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Synthesis of Thin Film Battery Components by the Spray Decomposition Technique

Published online by Cambridge University Press:  10 February 2011


K.S. Weil
Affiliation:
Department of Materials Science and Engineering, Carnegie Mellon University, Pittsburgh, PA 15213
P.N. Kumta
Affiliation:
Department of Materials Science and Engineering, Carnegie Mellon University, Pittsburgh, PA 15213
J. D. Harris
Affiliation:
School of Technology, Kent State University, Kent, OH 44242
A. F. Hepp
Affiliation:
Photovoltaics and Space Environment Branch, National Aeronautics and Space Administration, John H. Glenn Research Center, Lewis Field, Cleveland, OH 44135

Abstract

Thin film LiCoO2 anodes and SnO2 cathodes on the order of 1-10 µtm thick have been synthesized using a spray decomposition technique, employing a lithium-nickel nitrate/methanol solution and tin ethylhexanoate/methanol solution, respectively. Preliminary electrochemical test results on the films indicate that the LiCoO2 anodes in general display a relatively high open circuit voltage (OCV) of ∼4.10-4.25V, good specific capacity on the order of 120 mAh/g, and acceptable cycle-ability, with a 16-25% decay in operating voltage after 50 cycles. The SnO2 films display excellent performance characteristics, upon an expected initial drop in capacity, with an OCV of 1.00-1.10V, specific capacity of ∼600 mAh/g, and virtually no decay in operating voltage after 50 cycles. The solid-state electrolyte, lithium phosphate, was prepared in thin film form by a similar spray processing technique. Additionally, it has been demonstrated that spray decomposition can be used to sequentially deposit the anode, electrolyte, and cathode film layers to form a layered thin film battery (TFB), although electrochemical testing of this thin film device has not yet been conducted.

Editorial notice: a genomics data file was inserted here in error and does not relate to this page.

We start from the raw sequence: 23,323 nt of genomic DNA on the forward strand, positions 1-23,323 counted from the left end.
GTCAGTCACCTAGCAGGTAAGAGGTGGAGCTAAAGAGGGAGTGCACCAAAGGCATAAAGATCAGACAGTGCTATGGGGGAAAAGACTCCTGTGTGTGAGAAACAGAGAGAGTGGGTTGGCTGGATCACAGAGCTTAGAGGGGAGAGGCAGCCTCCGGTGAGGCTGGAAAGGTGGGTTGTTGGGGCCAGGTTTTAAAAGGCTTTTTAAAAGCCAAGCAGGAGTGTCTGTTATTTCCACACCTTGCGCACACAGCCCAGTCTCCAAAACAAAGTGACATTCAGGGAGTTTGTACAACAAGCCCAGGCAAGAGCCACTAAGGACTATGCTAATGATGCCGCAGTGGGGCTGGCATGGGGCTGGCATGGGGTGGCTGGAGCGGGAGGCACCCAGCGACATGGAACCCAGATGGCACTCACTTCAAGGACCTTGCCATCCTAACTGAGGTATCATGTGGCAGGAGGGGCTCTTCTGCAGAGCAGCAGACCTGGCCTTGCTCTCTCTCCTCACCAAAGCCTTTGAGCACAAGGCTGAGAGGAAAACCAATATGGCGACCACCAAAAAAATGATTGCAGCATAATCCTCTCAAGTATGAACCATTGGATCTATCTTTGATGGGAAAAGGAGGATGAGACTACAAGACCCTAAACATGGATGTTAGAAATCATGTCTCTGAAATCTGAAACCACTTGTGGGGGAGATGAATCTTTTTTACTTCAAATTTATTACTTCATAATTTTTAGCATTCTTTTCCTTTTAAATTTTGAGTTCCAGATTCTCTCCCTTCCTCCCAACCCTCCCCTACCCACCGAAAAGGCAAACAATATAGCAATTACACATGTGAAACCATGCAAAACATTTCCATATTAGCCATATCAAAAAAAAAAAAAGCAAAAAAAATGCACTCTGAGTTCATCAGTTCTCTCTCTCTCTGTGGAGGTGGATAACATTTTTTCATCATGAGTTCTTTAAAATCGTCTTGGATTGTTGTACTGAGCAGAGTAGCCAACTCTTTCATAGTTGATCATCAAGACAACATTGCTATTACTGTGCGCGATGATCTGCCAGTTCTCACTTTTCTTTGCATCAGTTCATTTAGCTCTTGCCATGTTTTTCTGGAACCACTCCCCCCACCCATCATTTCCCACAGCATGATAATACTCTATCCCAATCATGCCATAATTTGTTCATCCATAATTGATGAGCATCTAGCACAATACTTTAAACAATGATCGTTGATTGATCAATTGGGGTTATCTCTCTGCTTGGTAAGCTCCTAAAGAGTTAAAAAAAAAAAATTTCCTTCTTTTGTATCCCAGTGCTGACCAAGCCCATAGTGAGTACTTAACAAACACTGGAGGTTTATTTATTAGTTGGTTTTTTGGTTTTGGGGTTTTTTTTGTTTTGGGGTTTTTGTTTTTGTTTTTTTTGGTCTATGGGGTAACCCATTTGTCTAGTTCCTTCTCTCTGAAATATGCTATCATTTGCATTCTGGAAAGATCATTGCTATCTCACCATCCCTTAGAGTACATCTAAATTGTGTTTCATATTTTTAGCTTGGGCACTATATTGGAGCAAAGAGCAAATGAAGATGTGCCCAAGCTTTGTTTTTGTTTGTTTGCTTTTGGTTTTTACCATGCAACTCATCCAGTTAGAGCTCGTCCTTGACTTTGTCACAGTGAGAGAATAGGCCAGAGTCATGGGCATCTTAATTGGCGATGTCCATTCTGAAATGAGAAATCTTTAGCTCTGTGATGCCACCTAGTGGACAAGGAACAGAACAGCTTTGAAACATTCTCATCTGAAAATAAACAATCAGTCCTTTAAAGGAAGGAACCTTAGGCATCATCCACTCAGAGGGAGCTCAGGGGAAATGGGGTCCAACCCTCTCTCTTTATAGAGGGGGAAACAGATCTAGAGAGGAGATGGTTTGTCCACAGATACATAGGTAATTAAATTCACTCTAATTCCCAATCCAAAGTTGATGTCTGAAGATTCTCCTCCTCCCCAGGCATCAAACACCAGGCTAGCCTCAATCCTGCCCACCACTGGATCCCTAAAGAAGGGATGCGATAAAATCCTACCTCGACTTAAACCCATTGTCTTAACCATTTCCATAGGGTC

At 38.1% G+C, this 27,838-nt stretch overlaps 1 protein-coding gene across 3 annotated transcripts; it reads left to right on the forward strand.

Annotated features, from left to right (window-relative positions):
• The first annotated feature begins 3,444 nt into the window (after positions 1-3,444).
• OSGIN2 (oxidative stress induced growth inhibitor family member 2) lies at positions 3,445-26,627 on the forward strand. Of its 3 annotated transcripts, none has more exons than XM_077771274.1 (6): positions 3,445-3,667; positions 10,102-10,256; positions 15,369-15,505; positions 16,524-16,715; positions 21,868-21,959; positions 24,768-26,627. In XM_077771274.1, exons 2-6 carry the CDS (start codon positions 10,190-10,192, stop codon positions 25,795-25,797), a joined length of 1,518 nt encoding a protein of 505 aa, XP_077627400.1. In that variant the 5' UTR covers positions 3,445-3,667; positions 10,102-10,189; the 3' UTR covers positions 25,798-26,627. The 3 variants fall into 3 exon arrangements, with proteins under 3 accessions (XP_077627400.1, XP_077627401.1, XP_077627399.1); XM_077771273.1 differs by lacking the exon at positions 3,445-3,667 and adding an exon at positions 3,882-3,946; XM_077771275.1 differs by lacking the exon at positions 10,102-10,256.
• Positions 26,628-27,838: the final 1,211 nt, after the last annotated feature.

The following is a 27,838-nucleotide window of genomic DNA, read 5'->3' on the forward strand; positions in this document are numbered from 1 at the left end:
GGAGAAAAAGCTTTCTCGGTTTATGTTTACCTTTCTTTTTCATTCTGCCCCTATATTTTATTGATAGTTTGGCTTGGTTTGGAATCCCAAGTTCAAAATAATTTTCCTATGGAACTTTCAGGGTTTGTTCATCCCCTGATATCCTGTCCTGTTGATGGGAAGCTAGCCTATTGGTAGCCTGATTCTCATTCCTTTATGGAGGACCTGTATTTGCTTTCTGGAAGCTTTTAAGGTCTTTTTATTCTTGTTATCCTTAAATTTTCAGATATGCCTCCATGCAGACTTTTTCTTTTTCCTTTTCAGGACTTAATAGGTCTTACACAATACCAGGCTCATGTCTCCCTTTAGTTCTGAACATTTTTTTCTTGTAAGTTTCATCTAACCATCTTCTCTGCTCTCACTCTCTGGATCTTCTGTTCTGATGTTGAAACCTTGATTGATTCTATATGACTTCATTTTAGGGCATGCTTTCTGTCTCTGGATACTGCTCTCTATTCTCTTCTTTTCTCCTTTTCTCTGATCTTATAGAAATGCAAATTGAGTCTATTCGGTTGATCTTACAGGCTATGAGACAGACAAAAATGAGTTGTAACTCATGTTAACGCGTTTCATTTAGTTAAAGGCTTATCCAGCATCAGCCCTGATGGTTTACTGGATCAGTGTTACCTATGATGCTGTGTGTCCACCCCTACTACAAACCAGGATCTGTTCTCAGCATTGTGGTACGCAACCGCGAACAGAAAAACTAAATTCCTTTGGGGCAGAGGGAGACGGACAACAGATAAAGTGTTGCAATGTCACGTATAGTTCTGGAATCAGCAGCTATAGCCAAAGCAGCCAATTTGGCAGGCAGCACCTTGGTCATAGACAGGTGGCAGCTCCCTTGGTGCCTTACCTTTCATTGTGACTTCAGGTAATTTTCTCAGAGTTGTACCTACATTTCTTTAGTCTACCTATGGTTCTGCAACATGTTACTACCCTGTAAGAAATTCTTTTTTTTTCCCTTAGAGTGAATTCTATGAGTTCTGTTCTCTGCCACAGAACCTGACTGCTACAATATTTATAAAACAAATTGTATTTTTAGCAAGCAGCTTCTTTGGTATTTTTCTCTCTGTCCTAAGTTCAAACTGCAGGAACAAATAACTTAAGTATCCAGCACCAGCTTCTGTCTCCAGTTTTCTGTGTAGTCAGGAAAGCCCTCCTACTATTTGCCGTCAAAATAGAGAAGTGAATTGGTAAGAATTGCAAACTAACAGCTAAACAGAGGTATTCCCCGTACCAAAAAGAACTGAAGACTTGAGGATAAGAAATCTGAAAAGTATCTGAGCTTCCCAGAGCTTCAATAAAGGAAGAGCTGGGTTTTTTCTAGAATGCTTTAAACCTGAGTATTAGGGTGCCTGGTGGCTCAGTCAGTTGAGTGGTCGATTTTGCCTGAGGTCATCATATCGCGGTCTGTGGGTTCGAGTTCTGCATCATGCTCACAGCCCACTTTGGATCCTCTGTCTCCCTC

Type
Research Article
Copyright
Copyright © Materials Research Society 1999

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